Sixth, the fact that many foreign and indigenous Banks are run by the ex-State Bank personnel (again as claimed by the writer) does not stand as eloquent testimony to say that State employees are the best. If they were, the State banks would have kept them. It only stands as eloquent testimony to the fact that the State banks cannot recognize talent when they see it and let promising staff turn into competitors.

Seventh, the example of missing a zero (or adding a zero) is so naive that it casts severe doubt on the credibility of the argument. Any profession nowadays is stressful, needs to be speedy and accurate. The error cited can occur anywhere in the transaction chain and not necessarily in the banking section of that chain.

Finally, when all is analyzed it is rather obvious that banks in Sri Lanka are making far more profit than banks in the West or the USA.

This profit is mostly due to higher interest rates, unpardonable service charges (remember the Rs 10 charge that some banks imposed for paying utility bills until recently?), and very often, misleading the customer by not providing ALL information upfront.

Credit cards are another area where banks seem to be minting money with most consumers opting to settle with the bank as legal procedures are virtually a non-option to customers.

Banks also use other questionable methods to enrich themselves. The point of the previous letters on the same subject was that the Central Bank was the best friend of the banks and not functioning with the best interest of the public in mind which seems to be, have been lost entirely on Ms Kodikara, who has taken them as an affront on bankers in general.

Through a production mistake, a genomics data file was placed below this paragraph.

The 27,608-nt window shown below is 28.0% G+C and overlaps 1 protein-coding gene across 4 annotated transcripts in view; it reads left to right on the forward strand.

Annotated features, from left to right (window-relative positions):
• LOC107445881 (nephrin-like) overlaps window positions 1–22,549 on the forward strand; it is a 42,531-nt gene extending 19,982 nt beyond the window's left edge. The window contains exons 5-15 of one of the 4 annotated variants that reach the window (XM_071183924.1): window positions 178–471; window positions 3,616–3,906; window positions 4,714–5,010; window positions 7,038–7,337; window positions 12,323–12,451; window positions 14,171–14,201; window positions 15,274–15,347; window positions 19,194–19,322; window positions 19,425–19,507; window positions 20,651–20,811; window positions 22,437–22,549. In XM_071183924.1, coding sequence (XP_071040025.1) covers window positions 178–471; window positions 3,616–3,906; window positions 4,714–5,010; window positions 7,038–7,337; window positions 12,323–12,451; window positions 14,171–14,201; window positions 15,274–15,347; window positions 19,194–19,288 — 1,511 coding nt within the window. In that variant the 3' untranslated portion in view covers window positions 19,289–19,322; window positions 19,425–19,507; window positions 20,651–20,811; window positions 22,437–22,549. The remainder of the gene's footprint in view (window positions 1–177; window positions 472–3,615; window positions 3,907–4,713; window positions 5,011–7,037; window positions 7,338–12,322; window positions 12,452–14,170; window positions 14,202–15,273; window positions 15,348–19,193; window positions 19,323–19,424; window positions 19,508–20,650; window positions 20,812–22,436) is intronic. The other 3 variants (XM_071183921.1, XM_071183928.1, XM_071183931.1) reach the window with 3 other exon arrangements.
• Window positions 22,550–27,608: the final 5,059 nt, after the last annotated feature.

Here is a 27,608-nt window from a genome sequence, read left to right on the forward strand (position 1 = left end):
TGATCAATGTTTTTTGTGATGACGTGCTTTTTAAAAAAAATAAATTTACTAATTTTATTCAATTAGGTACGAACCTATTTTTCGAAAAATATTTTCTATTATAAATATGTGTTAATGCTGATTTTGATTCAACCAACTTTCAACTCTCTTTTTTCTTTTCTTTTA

CHAMAL PERERA , via e-mail

Foreign aid

The massive aid granted to Sri Lanka undoubtedly confirms the confidence of the donor countries of the recipient, for which the Prime Minister should be highly commended.

Accordingly, let's hope that the aid without which we are unable to manage, would be utilized fully, and invested wisely, but not hastily giving the desired results, maintaining the confidence of the donors and the people, making their lives better as envisaged. In doing so, let us not forget that peace is the most essential and important ingredient in achieving same.

Regaining Sri Lanka, or for that matter possessing same as one peaceful country would depend solely on peace.

TOMMY WANIGESINGHE, Kurunegala.

www.peaceinsrilanka.org